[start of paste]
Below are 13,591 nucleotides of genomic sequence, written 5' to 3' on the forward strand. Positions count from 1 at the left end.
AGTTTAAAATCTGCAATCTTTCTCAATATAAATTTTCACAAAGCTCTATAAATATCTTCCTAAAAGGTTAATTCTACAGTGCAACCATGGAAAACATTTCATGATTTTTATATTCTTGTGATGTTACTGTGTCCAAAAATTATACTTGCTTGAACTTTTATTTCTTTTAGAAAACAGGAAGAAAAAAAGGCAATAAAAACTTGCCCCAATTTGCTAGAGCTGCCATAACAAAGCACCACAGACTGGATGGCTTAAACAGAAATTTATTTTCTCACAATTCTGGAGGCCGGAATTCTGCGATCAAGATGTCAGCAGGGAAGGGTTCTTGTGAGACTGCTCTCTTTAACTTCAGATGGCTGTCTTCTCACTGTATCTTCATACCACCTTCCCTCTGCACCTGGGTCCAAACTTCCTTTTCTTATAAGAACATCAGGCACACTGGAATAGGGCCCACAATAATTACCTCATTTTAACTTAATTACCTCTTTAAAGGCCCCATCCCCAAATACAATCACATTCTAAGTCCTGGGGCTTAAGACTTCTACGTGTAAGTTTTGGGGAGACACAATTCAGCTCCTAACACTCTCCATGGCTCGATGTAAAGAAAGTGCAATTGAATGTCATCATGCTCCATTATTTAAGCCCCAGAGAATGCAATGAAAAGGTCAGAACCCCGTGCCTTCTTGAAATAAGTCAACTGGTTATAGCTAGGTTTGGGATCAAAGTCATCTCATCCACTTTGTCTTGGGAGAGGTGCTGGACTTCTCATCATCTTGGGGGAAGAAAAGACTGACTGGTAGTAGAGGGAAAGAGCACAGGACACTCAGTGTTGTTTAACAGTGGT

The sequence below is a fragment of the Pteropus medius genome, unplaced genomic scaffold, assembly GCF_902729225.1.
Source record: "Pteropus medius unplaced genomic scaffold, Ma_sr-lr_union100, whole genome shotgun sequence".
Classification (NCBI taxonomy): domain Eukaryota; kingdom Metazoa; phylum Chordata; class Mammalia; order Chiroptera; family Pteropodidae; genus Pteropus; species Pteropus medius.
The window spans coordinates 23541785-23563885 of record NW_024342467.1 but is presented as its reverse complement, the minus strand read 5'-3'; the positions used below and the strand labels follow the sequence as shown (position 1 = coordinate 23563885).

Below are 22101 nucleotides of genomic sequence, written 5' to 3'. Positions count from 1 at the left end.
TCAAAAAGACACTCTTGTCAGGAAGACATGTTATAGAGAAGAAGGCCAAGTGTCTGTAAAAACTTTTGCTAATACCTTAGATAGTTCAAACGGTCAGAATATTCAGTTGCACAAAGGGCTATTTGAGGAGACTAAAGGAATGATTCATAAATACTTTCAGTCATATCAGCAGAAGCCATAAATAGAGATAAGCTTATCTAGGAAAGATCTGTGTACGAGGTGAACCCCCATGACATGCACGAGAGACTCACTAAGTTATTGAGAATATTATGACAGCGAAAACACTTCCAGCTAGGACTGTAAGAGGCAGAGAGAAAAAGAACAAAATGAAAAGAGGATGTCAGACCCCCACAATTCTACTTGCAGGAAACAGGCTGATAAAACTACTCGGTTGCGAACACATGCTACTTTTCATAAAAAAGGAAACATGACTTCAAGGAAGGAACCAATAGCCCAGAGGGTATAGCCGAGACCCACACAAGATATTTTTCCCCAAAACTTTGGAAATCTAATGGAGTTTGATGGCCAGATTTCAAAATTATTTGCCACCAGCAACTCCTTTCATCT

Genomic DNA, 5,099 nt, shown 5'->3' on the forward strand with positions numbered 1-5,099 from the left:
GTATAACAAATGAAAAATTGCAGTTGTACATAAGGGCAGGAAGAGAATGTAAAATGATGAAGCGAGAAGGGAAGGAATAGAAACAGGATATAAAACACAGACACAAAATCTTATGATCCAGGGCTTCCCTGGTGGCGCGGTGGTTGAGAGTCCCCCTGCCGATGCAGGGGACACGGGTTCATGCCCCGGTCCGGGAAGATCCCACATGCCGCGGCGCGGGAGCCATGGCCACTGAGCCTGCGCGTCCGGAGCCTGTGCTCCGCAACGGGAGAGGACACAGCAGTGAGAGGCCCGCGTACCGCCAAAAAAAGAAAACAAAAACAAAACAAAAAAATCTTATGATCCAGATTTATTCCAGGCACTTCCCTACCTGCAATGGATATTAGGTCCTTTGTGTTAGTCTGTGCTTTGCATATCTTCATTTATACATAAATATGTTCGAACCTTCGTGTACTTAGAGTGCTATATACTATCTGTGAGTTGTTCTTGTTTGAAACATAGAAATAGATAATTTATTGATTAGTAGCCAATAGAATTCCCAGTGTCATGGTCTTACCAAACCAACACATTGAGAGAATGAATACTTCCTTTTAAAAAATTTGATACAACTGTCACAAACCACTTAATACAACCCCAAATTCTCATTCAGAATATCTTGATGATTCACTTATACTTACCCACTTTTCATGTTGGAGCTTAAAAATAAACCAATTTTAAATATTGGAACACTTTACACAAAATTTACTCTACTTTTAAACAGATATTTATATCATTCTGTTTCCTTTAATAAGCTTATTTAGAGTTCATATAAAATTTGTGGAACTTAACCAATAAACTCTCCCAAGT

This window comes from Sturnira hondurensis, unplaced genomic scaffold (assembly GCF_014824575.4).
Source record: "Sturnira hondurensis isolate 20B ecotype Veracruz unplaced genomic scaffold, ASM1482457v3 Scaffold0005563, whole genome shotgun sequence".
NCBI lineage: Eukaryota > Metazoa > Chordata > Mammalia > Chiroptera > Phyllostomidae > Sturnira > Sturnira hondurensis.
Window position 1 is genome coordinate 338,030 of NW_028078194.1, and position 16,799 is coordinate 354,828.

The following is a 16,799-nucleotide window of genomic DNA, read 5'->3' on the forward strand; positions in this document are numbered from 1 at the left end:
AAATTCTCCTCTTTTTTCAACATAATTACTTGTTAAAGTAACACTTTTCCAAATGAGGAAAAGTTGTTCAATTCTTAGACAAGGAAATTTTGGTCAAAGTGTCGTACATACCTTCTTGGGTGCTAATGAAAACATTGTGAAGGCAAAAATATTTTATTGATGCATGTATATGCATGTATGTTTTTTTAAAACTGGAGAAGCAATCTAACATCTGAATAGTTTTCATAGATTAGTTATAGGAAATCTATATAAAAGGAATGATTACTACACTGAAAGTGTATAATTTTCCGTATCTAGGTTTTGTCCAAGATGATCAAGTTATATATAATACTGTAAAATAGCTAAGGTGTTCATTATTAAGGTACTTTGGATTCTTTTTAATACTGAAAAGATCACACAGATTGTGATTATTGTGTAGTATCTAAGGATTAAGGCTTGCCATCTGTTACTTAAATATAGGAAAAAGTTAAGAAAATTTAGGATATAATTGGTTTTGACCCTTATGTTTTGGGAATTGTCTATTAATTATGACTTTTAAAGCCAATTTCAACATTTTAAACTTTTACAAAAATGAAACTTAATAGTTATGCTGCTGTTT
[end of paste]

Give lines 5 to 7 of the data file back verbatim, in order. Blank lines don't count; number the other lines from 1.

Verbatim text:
Classification (NCBI taxonomy): domain Eukaryota; kingdom Metazoa; phylum Chordata; class Mammalia; order Chiroptera; family Pteropodidae; genus Pteropus; species Pteropus medius.
The window spans coordinates 23541785-23563885 of record NW_024342467.1 but is presented as its reverse complement, the minus strand read 5'-3'; the positions used below and the strand labels follow the sequence as shown (position 1 = coordinate 23563885).

Below are 22101 nucleotides of genomic sequence, written 5' to 3'. Positions count from 1 at the left end.